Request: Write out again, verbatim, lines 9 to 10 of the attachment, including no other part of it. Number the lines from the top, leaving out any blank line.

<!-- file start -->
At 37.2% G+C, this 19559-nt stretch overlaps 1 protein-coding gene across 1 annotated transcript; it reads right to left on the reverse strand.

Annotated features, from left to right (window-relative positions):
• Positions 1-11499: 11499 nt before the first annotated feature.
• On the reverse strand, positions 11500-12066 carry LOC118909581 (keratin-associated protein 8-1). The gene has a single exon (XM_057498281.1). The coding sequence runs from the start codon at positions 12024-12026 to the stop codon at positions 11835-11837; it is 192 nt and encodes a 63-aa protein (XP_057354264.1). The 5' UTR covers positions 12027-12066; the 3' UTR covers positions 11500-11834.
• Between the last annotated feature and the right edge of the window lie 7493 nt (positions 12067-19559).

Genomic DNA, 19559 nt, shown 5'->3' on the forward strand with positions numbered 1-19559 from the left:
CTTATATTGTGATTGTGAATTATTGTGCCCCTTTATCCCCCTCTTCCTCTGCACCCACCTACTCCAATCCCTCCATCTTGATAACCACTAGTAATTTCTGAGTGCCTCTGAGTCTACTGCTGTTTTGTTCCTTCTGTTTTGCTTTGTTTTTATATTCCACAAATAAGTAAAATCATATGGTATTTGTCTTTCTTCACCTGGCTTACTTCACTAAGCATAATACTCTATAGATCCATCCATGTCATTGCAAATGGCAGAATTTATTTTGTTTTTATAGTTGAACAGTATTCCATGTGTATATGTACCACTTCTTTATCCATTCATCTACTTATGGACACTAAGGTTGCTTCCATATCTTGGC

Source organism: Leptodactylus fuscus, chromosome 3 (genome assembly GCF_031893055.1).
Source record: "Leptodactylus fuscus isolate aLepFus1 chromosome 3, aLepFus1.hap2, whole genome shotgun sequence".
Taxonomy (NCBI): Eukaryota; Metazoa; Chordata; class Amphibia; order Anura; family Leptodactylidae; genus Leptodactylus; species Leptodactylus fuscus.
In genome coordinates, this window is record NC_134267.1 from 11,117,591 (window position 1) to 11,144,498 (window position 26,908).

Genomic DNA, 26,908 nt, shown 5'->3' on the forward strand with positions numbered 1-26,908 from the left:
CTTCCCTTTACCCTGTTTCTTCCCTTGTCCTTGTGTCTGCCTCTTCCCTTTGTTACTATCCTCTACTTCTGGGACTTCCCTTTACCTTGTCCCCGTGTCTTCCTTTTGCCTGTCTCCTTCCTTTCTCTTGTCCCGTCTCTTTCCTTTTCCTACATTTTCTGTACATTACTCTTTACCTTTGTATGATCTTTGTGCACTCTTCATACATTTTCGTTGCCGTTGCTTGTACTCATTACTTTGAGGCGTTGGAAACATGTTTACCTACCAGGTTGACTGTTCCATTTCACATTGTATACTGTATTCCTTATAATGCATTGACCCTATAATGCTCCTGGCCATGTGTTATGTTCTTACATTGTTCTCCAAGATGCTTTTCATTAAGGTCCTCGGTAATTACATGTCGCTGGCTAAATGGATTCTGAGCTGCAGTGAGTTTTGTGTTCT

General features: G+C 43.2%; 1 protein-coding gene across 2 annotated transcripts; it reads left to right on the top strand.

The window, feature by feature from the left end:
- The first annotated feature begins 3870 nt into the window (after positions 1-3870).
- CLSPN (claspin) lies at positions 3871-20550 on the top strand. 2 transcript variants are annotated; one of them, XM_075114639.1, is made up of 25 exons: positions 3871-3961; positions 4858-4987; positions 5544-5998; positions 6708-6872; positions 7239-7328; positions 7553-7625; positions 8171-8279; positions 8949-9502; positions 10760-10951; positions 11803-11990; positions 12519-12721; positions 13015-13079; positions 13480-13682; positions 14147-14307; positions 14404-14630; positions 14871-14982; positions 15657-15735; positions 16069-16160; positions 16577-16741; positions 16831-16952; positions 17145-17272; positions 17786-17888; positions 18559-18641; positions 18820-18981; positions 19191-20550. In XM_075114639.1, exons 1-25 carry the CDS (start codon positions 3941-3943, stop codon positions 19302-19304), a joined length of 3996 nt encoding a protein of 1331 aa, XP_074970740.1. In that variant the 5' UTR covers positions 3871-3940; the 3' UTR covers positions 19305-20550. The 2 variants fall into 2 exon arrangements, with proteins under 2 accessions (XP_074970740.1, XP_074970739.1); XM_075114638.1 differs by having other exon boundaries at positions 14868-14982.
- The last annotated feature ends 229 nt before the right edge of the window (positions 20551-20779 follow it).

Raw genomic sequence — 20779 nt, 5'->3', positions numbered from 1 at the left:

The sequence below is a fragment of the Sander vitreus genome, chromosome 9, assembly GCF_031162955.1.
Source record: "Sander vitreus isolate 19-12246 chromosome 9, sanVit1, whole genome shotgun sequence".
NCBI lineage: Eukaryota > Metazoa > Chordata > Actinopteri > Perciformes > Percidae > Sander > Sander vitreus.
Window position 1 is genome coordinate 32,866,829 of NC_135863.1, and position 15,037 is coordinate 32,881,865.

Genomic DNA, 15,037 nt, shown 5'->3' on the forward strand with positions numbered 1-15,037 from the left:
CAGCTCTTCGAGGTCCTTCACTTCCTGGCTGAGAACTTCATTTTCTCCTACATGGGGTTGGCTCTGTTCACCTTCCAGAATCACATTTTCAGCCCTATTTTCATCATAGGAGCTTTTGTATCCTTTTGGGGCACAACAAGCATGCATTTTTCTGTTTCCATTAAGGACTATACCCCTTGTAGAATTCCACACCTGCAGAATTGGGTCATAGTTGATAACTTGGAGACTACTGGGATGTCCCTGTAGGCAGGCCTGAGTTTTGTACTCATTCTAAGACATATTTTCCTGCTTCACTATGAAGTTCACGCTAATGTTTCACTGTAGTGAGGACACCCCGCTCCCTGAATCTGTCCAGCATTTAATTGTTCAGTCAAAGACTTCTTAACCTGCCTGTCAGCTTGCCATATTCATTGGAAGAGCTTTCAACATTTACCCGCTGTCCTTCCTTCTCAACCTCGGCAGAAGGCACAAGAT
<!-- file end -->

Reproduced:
Source record: "Leptodactylus fuscus isolate aLepFus1 chromosome 3, aLepFus1.hap2, whole genome shotgun sequence".
Taxonomy (NCBI): Eukaryota; Metazoa; Chordata; class Amphibia; order Anura; family Leptodactylidae; genus Leptodactylus; species Leptodactylus fuscus.